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Welcoming children with disabilities into people & baby daycares

The meaning of inclusion is to allow children who need more support to benefit from specific care arrangements. Welcoming children with disabilities into people & baby daycares is part of a thoughtful and adapted educational proposal: motor disorders, autism or Down's syndrome ... each child is welcomed with their differences.

Organize well in advance the reception of children with disabilities

A meeting prior to the reception of the child makes it possible to create an Individualized Reception Plan (PAI). It is drawn up jointly with the parents, the management of the daycare, the daycare's doctor, as well as the attending physician. The PAI defines the guidelines of the protocol to be adopted on a daily basis to support the child but also of those guidelines to be put in place in case of emergency or crisis.

The team appoints a referral who can benefit from in-house training specific to the child's disability. The spaces are organized to promote movement of the child in the structure (in the event of motor disability) and access to games that correspond to their intellectual and cognitive development.

“For several years now, we have tried to adapt to all needs and be equal in this matter. Our practice has taught us the necessity of co-education with families: the key to any successful support, ”says Mathilde Bernier, director of the rue du Puits crèche in Carvin, which currently welcomes three children with disabilities.

Provide an environment adapted to the development of children with disabilities

Hosting a child with a disability means offering him an environment where he can develop at his own pace and socialize. The daycare sets up activities that promote awareness and uses appropriate tools (pictogram, gestures, singing, etc.). This process encourages stimulation of the child and facilitates his integration into the group. And by explaining his disability and needs to other children in a simple way, natural empathy wins out and helping behaviors emerge.

The staff keep an up-to-date educational follow-up book for the child and transmit information to families on a daily basis: what has the child discovered, what relationship does he have with the group? Thanks to these transmission times, the child's progress is valued and the discussion is centered around his daily life in the facility.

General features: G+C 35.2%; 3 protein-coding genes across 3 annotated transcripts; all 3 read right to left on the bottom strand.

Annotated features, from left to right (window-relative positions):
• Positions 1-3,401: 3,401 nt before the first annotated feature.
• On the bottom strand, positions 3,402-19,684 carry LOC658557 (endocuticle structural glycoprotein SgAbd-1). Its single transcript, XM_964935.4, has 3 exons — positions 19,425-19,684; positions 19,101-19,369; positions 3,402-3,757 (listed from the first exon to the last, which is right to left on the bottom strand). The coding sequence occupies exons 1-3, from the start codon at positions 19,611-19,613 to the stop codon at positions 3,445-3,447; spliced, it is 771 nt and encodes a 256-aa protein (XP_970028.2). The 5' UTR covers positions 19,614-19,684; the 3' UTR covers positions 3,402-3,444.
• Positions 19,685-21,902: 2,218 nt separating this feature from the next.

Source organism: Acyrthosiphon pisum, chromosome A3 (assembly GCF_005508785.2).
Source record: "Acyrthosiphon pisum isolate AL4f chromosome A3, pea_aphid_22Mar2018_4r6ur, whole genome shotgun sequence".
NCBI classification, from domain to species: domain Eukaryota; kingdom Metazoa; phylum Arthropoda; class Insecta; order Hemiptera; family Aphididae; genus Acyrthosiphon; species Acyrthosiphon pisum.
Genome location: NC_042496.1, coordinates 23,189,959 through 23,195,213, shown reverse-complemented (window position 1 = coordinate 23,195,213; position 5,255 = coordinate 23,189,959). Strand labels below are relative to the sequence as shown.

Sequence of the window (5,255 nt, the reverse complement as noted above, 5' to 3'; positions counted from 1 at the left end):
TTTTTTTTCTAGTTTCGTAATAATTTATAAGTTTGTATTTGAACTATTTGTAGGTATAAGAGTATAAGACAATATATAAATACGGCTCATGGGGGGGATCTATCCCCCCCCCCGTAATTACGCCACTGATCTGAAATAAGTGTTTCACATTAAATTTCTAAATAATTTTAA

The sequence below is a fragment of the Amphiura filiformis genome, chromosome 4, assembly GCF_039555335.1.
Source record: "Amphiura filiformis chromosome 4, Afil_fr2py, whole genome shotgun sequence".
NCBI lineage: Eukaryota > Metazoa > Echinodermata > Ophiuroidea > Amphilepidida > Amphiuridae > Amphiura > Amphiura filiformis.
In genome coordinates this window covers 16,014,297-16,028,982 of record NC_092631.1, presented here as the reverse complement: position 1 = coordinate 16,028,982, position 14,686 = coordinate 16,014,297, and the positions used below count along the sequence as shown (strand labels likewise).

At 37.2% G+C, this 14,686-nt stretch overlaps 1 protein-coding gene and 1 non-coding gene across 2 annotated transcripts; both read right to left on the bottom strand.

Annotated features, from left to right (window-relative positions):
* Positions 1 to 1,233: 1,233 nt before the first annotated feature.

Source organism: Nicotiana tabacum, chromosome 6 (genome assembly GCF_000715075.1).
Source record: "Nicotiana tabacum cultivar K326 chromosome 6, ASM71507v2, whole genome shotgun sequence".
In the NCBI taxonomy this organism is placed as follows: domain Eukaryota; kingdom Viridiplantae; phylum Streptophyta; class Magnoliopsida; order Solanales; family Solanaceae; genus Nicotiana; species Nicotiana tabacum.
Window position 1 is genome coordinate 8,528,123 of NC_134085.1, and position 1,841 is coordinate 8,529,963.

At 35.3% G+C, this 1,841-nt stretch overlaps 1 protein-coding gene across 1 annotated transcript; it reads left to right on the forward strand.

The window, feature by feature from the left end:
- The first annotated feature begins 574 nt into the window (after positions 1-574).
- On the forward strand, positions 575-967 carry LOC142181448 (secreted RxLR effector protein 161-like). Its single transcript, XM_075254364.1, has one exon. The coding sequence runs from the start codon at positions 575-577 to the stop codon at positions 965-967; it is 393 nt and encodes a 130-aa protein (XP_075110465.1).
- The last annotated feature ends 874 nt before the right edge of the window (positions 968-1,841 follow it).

"Our support is focused on the awakening of the child. Sowith the parents we talk about their child's games and interests rather than care, which is already very present outside the daycare", explains Alexandra Lamiot, an instructor at people & baby.

Training to prepare professionals

Each year, many people & baby professionals are trained: motor, mental and sensory disabilities are addressed in order to allow them to adapt their posture, make educational proposals and adjust the environment to the specific needs of certain children. Theory, but also simulations and sharing experiences prepare participants for different situations.

Taught by 4 approved instructors within the framework of Enfance Pour Tous, the people & baby training organization, these sessions were set up following a growing demand from professionals: an internal study revealed that 40% of our structures welcome children requiring a PAI for a situation of handicap or chronic illness.

“Following this study, we drafted a Handicap Reference Guide intended for our teams, to present the different types of disabilities, to explain how to detect them, to best support the child and his family in conjunction with our partners,” says Alexandra Lamiot. . "The training was a continuation of this process. "

Welcoming a child with a disability: a wealth for all

“A lot of parents don't dare talk about their little one's disability for fear that it won't be taken care of when it might be a priority. people & baby welcomes in its daycares children with Down's syndrome, Down's syndrome, behavioral disorders (autistic type) or motor or sensory disabilities (visual, hearing, etc.). Welcoming a child with a disability is an opportunity for everyone (adults and children) to respect their neighbor, whatever their history and needs", concludes Alexandra Lamio